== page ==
Translated by Margaret Peden. Set in the 1620s, this historical novel centers on the titular soldier, a melancholy man wounded in Flanders and now haunting Madrid as a sword for hire. Hired by two masked men, who are clearly powerful officials, with the backing of a much-feared Inquisitor, Alatriste is charged with killing two English travelers. Sensing something wrong, he lets them live, only to find out later it is the Duke of Buckingham and Prince Charles, attempting to secure the prince’s wedding to the Spanish infanta. This act of mercy puts Alatriste on many powerful people’s black lists, but he stays in Madrid, fatalistically waiting for whatever will befall.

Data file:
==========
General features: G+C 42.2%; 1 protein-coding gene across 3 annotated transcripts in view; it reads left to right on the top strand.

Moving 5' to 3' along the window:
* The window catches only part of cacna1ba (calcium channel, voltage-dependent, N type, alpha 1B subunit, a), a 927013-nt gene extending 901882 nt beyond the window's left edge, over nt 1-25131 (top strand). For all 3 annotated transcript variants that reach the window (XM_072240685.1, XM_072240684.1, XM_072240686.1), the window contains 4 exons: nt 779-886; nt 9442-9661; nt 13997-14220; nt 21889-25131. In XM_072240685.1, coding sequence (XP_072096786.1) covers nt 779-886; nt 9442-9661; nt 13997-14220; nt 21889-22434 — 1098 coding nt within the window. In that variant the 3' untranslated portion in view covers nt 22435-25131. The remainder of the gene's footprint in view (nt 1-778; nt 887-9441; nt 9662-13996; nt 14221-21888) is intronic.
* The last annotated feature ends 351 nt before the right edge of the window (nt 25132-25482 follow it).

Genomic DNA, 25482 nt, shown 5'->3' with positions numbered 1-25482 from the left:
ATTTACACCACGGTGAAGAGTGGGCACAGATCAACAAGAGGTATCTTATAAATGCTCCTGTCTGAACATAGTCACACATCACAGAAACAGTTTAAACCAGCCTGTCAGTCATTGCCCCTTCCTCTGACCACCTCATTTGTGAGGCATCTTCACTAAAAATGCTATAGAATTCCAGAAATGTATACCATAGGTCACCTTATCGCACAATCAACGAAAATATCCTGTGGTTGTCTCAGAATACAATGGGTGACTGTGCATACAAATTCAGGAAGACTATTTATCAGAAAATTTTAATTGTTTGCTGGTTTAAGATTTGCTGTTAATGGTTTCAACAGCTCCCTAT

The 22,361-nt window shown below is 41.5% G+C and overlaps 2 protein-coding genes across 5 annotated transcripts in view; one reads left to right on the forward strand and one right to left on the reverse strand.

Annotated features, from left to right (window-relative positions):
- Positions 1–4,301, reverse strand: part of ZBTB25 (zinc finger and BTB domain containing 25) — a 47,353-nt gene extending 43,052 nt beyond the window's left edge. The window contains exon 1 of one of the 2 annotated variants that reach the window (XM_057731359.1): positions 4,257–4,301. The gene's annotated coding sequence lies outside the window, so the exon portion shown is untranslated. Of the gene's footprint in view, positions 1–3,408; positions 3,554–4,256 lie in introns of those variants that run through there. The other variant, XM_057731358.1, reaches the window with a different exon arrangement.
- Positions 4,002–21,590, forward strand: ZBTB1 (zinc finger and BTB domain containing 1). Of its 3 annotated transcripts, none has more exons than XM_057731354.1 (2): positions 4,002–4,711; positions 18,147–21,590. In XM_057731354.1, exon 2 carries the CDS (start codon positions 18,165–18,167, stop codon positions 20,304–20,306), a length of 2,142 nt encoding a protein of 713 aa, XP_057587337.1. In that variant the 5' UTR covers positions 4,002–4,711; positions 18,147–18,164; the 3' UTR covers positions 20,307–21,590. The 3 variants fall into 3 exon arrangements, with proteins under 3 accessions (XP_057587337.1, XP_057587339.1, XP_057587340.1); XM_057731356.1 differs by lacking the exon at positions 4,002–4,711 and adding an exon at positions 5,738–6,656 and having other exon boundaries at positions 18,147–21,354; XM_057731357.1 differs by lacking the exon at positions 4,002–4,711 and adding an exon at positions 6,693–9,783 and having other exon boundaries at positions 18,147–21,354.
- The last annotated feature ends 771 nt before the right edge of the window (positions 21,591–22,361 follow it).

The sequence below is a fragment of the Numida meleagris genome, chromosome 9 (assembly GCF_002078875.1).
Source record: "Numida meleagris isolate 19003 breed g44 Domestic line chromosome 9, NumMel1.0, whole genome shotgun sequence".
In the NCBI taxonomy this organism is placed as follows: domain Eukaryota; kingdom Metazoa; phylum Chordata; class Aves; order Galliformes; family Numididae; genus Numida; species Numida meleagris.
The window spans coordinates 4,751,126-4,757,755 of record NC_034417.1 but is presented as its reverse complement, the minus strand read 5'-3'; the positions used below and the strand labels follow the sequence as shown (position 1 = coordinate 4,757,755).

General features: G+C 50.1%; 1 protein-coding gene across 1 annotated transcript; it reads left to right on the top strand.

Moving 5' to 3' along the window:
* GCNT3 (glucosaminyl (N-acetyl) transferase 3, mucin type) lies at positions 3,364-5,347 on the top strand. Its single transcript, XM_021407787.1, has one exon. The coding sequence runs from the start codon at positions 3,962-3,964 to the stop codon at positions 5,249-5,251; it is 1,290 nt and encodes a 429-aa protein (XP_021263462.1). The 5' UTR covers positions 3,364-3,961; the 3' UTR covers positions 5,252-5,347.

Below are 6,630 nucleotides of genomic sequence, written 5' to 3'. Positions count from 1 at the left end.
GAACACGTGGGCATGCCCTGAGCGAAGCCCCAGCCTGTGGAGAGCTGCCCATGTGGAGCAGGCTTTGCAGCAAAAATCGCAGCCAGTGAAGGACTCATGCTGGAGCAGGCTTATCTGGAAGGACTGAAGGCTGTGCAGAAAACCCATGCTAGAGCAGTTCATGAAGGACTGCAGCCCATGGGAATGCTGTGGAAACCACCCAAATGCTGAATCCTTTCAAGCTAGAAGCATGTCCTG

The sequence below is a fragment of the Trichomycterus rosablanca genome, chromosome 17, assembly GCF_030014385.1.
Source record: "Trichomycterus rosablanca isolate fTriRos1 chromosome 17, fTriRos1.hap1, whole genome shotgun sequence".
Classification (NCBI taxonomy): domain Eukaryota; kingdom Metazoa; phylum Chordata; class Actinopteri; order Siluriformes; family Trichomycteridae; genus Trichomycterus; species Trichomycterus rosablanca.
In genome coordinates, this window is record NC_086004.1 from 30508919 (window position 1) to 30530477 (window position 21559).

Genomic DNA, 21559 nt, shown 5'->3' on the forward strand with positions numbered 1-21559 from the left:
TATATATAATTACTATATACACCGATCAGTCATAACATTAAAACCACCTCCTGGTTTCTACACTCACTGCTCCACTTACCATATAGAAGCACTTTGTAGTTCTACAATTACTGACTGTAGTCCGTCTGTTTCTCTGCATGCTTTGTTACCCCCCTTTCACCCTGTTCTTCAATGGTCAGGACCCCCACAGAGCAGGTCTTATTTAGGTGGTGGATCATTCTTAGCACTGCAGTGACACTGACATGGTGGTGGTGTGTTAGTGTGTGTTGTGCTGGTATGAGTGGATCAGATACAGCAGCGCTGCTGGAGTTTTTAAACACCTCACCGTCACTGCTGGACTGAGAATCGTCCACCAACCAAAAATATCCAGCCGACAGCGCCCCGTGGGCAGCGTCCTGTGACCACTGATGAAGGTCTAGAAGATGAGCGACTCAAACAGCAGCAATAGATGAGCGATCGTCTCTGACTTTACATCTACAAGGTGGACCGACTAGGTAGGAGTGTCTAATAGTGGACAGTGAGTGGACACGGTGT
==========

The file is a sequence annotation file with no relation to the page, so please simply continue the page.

This is an exquisitely realized novel, absolutely entertaining and very skillfully written. There’s little of the brutish, formulaic pabulum of the Sharpe novels here – Alatriste is no superman, and relies as much on luck and craft as his skill to live. This book is also at least as much about the Golden Age of Spain than about any one man: Francisco de Quevedo is Alatriste’s friend, and luminaries such as Lope de Vega and Diego Velasquez are mentioned frequently. Perez-Reverte’s narrator (a youth named Inigo, Alatriste’s de facto ward) ruminates on the state of 17th century Spain with all its corruption and dangers, on the festivities and attitudes of the time, on courage and honor, on what sort of man lived by the sword in those times. In short, there is as much historical as there is novel in this book, and both parts are equally enjoyable.